The abrupt sacking of the Tauranga City Council has created major ructions in the local electoral system and more are likely to emerge.
The Council recently announced the official appointment of the four commissioners who will be taking over, for an – at this stage – undetermined period. They include chair Anne Tolley, and commissioners Bill Wasley. Stephen Selwood and Shadrach Rolleston.
Exactly how their role will evolve remains to be seen. But for Tauranga’s important property sector¸ leading specialists have moved aggressively to ensure access to the new commissioners.
Led by Scott Adams of Carrus Corporation, a group of around 50 or so leading property specialists has formed a new group, the Urban Task Force (UTF), created as an incorporated society.
When we went to print, UTF was due to meet with the commissioners in early March. Adams told the Bay of Plenty Business News that his understanding was that the commissioners’ mandate was to be cooperative.
Adams said he had not at this stage had contact with any other groups. However, it is understood representatives from various interests including the Smart Group entities, which in the past have played a large role in creating the current shape of Tauranga, would form groups to interact with the commissioners.
At a recent meeting at the University of Waikato – Tauranga, Adams led a group of 50 or so members of the new society and advised that it was set up to provide strong leadership, advocacy and positive change for the benefit of Tauranga.
Given the dire straits our city now finds itself in, Tauranga needs its own action group to provide leadership and change and deliver some results on the ground.”
– Scott Adams
“UTF is a group of Tauranga Property investors and developers who came together towards the end of 2020 with grave concerns for growth implementation for our city. We wanted to combine forces to collaborate and get runs on the board for our great city,” Adams told the meeting.
Departures a key factor
He noted that the departure of former Mayor Tenby Powell and the previous TCC members was also a key factor.
Although Powell was unpopular with many members of the outgoing council, he was generally favoured by a large number of property specialists as someone who wanted to get things done.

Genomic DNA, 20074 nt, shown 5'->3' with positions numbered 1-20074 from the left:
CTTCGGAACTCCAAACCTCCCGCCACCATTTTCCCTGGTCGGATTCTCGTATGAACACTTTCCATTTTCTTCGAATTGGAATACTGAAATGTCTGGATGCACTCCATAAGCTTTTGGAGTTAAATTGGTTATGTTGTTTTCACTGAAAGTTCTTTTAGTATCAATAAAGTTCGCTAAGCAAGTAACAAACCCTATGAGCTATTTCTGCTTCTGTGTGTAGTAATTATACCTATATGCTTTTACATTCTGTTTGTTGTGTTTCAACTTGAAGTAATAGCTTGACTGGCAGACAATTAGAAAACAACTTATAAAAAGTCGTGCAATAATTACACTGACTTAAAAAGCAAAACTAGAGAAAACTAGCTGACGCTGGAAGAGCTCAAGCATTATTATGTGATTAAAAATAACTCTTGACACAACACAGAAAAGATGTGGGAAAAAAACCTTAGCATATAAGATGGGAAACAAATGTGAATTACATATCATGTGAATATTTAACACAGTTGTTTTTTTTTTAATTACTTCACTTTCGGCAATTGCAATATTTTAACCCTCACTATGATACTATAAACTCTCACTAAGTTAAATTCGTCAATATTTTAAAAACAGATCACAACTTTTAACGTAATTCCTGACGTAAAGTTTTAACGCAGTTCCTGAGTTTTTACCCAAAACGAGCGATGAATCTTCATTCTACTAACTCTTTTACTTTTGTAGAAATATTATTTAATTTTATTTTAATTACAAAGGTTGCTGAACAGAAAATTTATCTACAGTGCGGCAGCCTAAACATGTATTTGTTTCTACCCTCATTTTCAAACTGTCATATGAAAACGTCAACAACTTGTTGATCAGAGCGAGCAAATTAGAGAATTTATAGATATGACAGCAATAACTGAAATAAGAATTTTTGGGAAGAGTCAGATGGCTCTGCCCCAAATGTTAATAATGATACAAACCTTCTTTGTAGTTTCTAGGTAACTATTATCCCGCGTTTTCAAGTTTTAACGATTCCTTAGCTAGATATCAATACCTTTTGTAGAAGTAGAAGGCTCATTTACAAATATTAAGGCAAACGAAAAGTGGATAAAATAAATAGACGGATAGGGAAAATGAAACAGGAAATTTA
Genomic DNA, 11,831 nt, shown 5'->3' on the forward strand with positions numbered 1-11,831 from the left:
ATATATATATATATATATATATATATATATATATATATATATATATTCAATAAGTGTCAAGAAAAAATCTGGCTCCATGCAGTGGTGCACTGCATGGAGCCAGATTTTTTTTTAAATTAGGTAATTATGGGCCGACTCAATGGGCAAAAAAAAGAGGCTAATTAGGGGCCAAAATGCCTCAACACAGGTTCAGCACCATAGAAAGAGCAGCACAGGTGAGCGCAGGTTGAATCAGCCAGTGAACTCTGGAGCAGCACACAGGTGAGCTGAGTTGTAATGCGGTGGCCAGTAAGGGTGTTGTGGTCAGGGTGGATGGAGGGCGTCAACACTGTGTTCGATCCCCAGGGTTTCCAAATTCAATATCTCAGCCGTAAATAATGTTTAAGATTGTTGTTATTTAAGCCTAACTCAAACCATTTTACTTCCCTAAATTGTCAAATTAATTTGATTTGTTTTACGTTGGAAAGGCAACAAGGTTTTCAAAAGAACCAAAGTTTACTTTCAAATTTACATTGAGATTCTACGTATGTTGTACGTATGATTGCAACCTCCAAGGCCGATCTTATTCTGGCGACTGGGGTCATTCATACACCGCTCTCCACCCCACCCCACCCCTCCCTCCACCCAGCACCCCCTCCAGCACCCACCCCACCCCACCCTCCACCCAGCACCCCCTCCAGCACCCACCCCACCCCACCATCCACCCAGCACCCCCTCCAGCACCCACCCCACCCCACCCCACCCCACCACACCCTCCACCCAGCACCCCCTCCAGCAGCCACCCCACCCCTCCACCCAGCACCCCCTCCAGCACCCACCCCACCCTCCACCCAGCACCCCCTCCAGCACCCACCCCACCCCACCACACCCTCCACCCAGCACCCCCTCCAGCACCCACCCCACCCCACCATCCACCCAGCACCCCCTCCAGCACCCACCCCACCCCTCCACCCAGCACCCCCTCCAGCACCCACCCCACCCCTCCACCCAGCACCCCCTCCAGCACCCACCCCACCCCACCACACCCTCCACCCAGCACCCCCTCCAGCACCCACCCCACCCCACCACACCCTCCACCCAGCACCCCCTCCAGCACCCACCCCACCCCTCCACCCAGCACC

“The city badly needs leadership,” said Adams. “Commissioners have now been appointed and intend to engage early with this group.”
Adams noted that the group needed to make sure they were not just swapping one group of politicians for another.
Adams was somewhat dismissive of the recent contribution of Smart Growth as having largely become a “talk fest” over the years.
“The rooms are full of bureaucrats and strategic advisers with a bob each way,” he suggested, stressing that here was no real brief for the property private sector.
“We all agree I’m sure that there’s been enough talk – we need action,” he said.
Property Council changes
Adams noted that changes in the NZ Property Council, which had merged the Bay of Plenty and Waikato branches because of Covid-19 concerns, was another key factor in setting up the UTF.
“The Property Council is still an important voice, but the focus is now wider,” he said.
“Given the dire straits our city now finds itself in, Tauranga needs its own action group to provide leadership and change and deliver some results on the ground.”
Among the members of the society who took part in the meeting and will serve on the board, were experienced property specialists such as Simon Collins of Hobec Lawyers, Steve Cutfield from Classic Group, Morgan Jones from Veros, Buddy Mikaere, an historian and resource consent specialist, Scott McKenzie from PMG Funds, and Peter McCaw from Hawkins.
The purpose of the new society, said Adams, was to provide advocacy, leadership and positive change not just for local property developers and owners, but to create sustainable property for all living and working in the district.